Eye contact is important, too. Your dog will "listen" to you, but here's the trick -- he "listens" with his eyes. He's not focused on your words initially, he's watching your posture.

Listening to commands is a learned skill. You have to teach your dog to do that.

If you want to teach a dog the meaning of a few words, use flashy signals to get started. Keep your words to a minimum.

•Say "Outside" and point to the door as you're going outside. Same goes for "Inside."
•Going to the car? Point and say "Car."
•Want your dog to Come? Stand tall and wave your hands above your head -- I call this the human exclamation point. Kneel down when your dog runs your way. Say "Come" as you reward or praise him. Come should mean you're together, not apart.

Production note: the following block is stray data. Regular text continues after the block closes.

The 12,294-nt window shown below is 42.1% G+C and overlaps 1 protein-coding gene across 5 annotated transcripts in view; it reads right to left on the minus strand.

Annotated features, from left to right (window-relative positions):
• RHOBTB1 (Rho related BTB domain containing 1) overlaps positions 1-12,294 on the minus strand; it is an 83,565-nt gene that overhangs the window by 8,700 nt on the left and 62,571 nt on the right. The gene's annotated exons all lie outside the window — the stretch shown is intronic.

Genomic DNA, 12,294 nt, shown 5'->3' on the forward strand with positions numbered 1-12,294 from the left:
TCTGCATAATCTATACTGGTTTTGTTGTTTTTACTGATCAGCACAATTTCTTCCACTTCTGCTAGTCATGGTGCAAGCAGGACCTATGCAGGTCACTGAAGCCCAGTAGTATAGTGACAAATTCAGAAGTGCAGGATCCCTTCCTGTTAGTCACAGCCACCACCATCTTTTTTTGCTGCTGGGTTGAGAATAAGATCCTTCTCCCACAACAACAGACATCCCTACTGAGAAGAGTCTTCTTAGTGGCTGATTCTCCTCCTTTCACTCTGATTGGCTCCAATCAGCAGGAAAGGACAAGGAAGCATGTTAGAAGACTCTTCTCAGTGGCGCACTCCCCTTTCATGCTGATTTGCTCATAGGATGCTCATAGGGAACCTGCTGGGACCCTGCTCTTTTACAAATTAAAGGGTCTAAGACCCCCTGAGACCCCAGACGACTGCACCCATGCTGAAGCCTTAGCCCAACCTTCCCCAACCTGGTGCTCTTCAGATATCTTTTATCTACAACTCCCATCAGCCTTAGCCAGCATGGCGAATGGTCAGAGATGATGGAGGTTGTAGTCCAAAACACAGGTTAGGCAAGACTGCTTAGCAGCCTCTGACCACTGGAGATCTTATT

Here I am with, my German Shepherd Dog, showing off some routine signals. Use them!

6) Love and Learning

Training a dog is really important. Training gives you and your dog a mutual language. But if you've lost that loving feeling, or if you're resentful and frustrated with your dog, stop.

The first step in training -- in my opinion -- is love. That unconditional feeling of parental adoration.

If you don't feel the magic anymore, get help.

If you feel like your dog doesn't respect you anymore, get help.

Rekindle that initial feeling, and I promise, good behavior will follow.

7) Play Training

Training your dog should make you feel happy. Lessons with your dog should be fun. If they're not you'll need a new approach. Try play training. This is how I introduce commands to my own dogs and my clients' too.